Amazon Defense Coalition
3 December 2009 - FOR IMMEDIATE RELEASE
Contact: Paul Paz y Miño: +1 510.281.9020 x302, email@example.com
Washington, DC – Three leading female environmental and human rights advocates – Congresswoman Linda Sanchez (D-CA), Trudie Styler, co-founder of the Rainforest Foundation with husband Sting, and Kerry Kennedy, President of the Robert F. Kennedy Center for Justice and Human Rights – have issued independent calls for Chevron to clean up the company's Ecuador environmental disaster on the eve of a court judgment where the oil giant faces a potential $27 billion liability.
The three leaders in recent weeks have used high-profile settings such as the United Nations General Assembly and the U.S. Congress to blast Chevron's failure to clean what experts believe is the worst oil-related contamination on earth. Texaco (which Chevron bought in 2001) is accused of deliberately dumping more than 18 billion gallons of toxic waste into the Ecuador's Amazon rainforest when operating more than 350 well sites from 1964 to 1990, or 30 times more oil than was spilled in the Exxon Valdez accident.
A final judgment is expected in 2010 in an Ecuador legal case brought against Chevron by dozens of indigenous and farmer communities living in the area of the Amazon impacted by the oil company's contamination. A court-appointed Special Master estimated damages at up to $27.3 billion, making the case potentially the largest environmental damages matter ever.
The lawsuit asserts that the contamination has decimated the traditional cultures of five indigenous groups and that more than 900 toxic waste pits built by Texaco continue leaking poisons into streams and groundwater relied on by the local population for drinking water. The contamination created severe adverse health consequences for women in particular, including a dramatic rise in uterine cancer and spontaneous miscarriages, according to evidence at trial.
Styler received sustained applause from hundreds of diplomats in the U.N. General Assembly after a stirring speech on climate change in which she singled out Chevron's Ecuador problem as an example of how irresponsible behavior can devastate the environment and contribute to global warming.
Speaking Nov. 19 in support of the upcoming UN Climate Change Conference, Styler accused Chevron of destroying what was once a "paradise on Earth" in Ecuador by employing drilling practices which had been outlawed in the United States since the 1930s. Styler, who has partnered with UNICEF to deliver clean water to the Amazon communities, was accompanied on the dais by UN Secretary General Ban Ki-moon.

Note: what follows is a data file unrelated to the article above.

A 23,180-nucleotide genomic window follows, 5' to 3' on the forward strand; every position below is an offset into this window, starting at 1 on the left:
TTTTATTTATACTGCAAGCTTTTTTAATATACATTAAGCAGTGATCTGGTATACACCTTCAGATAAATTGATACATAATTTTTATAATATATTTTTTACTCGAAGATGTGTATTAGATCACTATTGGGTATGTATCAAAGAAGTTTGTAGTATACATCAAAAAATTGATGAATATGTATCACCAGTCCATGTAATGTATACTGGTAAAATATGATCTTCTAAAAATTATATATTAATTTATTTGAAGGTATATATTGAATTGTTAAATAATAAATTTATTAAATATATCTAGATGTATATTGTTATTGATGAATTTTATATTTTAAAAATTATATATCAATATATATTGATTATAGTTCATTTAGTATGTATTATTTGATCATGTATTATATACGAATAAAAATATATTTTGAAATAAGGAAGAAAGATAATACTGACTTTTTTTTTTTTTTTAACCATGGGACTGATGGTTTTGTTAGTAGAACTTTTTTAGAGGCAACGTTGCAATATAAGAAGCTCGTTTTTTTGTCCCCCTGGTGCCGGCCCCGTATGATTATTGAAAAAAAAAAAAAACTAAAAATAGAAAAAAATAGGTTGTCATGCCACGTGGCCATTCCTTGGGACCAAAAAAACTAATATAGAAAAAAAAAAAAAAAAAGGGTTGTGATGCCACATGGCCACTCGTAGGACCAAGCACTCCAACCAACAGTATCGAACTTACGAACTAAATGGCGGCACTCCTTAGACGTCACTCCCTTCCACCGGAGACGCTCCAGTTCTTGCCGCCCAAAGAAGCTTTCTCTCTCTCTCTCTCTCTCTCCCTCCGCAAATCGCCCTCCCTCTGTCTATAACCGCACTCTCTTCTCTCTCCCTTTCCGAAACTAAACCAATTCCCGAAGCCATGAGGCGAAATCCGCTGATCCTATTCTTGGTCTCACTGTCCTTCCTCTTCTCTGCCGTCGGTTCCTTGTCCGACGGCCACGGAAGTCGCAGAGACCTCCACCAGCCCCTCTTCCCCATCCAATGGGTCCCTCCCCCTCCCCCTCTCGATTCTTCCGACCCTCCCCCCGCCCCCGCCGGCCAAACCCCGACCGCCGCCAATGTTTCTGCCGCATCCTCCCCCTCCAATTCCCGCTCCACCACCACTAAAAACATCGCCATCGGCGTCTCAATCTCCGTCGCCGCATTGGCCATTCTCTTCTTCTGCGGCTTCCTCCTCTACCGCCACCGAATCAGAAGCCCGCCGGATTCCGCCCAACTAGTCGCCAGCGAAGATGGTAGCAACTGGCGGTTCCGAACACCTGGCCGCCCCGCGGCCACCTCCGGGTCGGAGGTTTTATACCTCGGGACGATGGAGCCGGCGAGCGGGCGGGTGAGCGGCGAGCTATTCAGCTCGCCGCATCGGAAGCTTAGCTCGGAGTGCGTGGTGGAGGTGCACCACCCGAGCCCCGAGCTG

"That region [of Ecuador where Chevron operated] is now described by independent assessors as one of the most contaminated industrial sites in the world," Styler said. "On my visits to the region, I have spoken to mothers who know that the water they give their children to drink is poisoned but they've simply had no choice.
"I met Maria Garafolo, a 38-year-old mother, who has cancer of the uterus. Her 18-year-old daughter, Sylvia, has cancer of the liver. They showed me the stream where they collect their water. It stinks of petroleum. Nothing grows there. The animals they rear to sell at market die in the toxic environment."
Rep. Sanchez blasted Chevron in testimony before a committee of the U.S. Congress on Nov. 17 for engaging in a political campaign to quash the Ecuador legal case. She noted that Chevron has hired lobbyists to persuade the Congress to cancel Ecuador's trade preferences as "punishment" for allowing its citizens to sue Chevron in their own courts.
Sanchez said the area where Texaco operated in Ecuador "struggles to deal with an environmental and humanitarian crisis" and cited evidence that more than 1,400 residents have died of cancer due to the contamination.
"...Birth defects are prevalent, and the region suffers from water contamination, rainforest deforestation, and ecosystem degradation," she said
"Instead of allowing this case to come to a conclusion, embarking on clean-up efforts, or even seeking mediation, Chevron has engaged in a lobbying effort that looks like little more than extortion. Apparently, if it can't get the outcome it wants from the Ecuadorian court system, Chevron will use the U.S. government to deny trade benefits until Ecuador cries uncle," Sanchez testified.
Kennedy, who visited the affected area this past October and who debated a Chevron spokeswoman on CNN, wrote in the Huffington Post: "I had heard about what has been called 'Chevron's Chernobyl in the Amazon' for years. But nothing could prepare me for the horror I witnessed.
"I met a man who told me his two children died after swimming in contaminated water. One died within 24 hours," wrote Kennedy, who is chair of the Amnesty International USA Leadership Council. "The other writhed in agony for six months before his poor body gave way.
"I saw a poisonous pit abandoned by Texaco in 1974 and never used by any other company. The pipes leading from that pit have clear liquid running from them. When I put that liquid to my nose, it smelled like gasoline. It runs directly into an adjoining stream, which is the main source of drinking water for people who live along its banks.
"Texaco knew people would die because of what they were doing, and they ignored it... This is an issue of human rights - clear violations [by Chevron] of the indigenous Ecuadoreans' rights to life, security, and self-determination."